Here we examine the electromagnetic energy input into the ionosphere by assessing the Poynting vector associated with perturbations along the satellite world-line, calculated using

$${{\mathbf{S}} = \;\frac{1}{{\mu_0}}{\mathbf{E}}\; \times {\mathbf{B }}}.$$

In Eq. (1), μ0 is the magnetic constant, and E and B denote the electric and magnetic field vectors of the perturbation fields, respectively. By applying band-pass filters, it is possible to remove the influence of large-scale variations of the Earth’s main field as measured along the trajectory of the moving satellite, and to focus on the Poynting flux contributions arising from perturbations at various scales of interest. With a single satellite, it is impossible to uniquely separate the impacts arising from spatial and temporal variations along the satellite world-line. However, as shown for example by Knudsen et al. and Pakhotin et al.16,17, analysis of the wave impedance as a function of frequency in the Swarm frame provides strong evidence for the importance of Alfvén waves in MIC.

Figure 1 shows the statistical Poynting flux over four separate 1-month-long time periods, one in the northern near-summer solstice conditions (1–31 July, 2016; Fig. 1a, b), two around the spring equinox period (one in late northern spring (20 March–20 April, 2017; Fig. 1c, d) and one 20 February–25 March, 2016; Fig. 1e, f), and one in the northern near-winter solstice conditions (15 November–15 December, 2016; Fig. 1g, h), for both the dayside (Fig. 1a, c, e, g) and the nightside (Fig. 1b, d, f, h) as determined by magnetic local time (MLT). These intervals were chosen to reflect periods where the Swarm A orbits were in similar noon–midnight local time orientations. In Fig. 1, the error bars show the median spanned by the upper and lower quartiles in the statistics, with the scale dependence of the Poynting flux as a function of frequency derived by the application of a time-domain Savitzky-Golay low-pass filter of varying width along the x-axis (see “Methods” for details). It can be seen that on the dayside during near-summer solstice, there is a clear statistical preference for more electromagnetic energy to be driven into the northern hemisphere than the southern hemisphere at Swarm altitudes. On the dayside during near-winter solstice, the preferential direction of the energy transfer does reverse such that there is more Poynting flux directed into the southern hemisphere. However, and very significantly, the asymmetry in the interhemispheric energy transfer is much smaller than in the near-summer solstice period. As a result, there is a clear preference for more energy transfer into the north. Indeed, if the results from these 2 months approximating the near-summer and near-winter solstice periods are summed, the implied summer–winter seasonally averaged Poynting flux will have a clear net northern preference.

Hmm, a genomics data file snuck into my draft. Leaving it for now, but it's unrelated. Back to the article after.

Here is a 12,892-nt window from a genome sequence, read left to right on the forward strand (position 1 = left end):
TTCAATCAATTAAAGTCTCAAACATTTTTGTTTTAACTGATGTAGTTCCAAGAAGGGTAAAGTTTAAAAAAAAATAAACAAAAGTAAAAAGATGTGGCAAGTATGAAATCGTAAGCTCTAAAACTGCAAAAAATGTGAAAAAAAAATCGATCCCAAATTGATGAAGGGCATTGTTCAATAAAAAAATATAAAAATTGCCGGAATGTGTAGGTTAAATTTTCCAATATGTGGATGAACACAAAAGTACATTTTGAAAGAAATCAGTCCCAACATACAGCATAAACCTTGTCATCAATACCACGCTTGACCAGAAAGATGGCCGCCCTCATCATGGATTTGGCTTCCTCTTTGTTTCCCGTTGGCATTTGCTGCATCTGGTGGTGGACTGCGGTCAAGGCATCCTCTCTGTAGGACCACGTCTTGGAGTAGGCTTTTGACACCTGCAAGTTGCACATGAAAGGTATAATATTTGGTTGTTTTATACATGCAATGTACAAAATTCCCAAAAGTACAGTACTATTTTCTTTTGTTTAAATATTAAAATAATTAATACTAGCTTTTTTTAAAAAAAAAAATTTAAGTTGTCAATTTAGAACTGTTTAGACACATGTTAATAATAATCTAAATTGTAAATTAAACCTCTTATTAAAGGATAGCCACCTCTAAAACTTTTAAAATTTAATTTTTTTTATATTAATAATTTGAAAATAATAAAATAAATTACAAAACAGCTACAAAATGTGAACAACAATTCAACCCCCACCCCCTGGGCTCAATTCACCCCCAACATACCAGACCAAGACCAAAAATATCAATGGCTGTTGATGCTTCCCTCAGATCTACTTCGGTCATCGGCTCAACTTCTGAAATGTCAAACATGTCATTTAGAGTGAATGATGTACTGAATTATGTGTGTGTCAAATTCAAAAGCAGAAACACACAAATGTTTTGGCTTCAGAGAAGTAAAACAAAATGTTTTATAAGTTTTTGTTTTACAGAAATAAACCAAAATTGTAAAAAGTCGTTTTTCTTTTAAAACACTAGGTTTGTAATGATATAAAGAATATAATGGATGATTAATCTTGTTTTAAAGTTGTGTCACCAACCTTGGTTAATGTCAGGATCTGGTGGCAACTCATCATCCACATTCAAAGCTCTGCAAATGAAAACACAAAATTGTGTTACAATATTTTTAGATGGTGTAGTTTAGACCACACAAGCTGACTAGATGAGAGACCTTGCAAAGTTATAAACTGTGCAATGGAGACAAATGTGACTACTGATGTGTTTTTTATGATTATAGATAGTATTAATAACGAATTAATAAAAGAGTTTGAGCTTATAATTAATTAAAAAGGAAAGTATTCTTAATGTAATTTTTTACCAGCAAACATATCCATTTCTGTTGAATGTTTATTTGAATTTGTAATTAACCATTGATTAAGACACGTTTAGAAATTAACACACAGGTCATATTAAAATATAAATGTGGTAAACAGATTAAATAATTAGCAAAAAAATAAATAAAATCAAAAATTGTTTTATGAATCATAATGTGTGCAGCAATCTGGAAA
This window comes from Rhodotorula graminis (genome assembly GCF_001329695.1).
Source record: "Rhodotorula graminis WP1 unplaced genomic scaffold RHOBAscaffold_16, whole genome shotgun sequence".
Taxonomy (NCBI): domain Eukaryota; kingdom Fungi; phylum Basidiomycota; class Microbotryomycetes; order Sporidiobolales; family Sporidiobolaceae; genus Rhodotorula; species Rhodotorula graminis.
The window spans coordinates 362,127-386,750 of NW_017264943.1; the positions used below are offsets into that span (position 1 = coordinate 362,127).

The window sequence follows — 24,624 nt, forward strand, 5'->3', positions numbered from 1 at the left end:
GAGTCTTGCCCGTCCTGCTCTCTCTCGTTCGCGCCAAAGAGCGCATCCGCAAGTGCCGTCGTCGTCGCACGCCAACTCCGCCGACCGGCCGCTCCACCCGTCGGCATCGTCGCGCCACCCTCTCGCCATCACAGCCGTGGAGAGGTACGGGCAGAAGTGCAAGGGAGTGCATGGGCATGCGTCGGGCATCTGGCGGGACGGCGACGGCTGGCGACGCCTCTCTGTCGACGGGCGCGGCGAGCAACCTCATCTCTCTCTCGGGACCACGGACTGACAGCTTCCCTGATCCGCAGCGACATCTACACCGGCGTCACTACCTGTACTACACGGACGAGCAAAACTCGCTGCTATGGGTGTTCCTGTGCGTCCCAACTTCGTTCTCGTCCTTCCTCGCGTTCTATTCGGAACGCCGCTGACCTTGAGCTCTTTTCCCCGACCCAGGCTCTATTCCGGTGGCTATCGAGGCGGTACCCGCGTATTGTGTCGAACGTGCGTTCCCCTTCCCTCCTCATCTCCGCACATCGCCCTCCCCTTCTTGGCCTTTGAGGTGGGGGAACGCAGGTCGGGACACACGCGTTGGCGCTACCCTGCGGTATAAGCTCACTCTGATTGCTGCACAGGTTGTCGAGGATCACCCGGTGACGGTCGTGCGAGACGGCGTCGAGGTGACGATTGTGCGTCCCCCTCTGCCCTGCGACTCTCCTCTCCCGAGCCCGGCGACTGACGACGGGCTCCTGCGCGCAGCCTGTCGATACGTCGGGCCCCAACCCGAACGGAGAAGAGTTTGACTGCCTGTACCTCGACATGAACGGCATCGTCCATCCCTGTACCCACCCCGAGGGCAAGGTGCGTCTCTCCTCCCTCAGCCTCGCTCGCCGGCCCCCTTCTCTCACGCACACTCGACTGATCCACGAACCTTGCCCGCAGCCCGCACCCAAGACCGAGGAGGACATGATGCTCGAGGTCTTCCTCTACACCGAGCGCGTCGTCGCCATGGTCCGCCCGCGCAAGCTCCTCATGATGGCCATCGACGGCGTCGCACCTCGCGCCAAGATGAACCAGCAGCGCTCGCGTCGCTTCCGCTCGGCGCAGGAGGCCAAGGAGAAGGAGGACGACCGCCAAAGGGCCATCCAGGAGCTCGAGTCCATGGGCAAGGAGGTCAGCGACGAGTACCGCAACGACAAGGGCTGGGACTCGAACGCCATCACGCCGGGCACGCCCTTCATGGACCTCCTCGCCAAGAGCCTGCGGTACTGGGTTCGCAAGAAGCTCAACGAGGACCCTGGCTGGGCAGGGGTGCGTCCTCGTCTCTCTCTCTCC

Fig. 1: Mean Poynting fluxes observed by Swarm A satellite crossings of the northern and southern auroral zones.
figure 1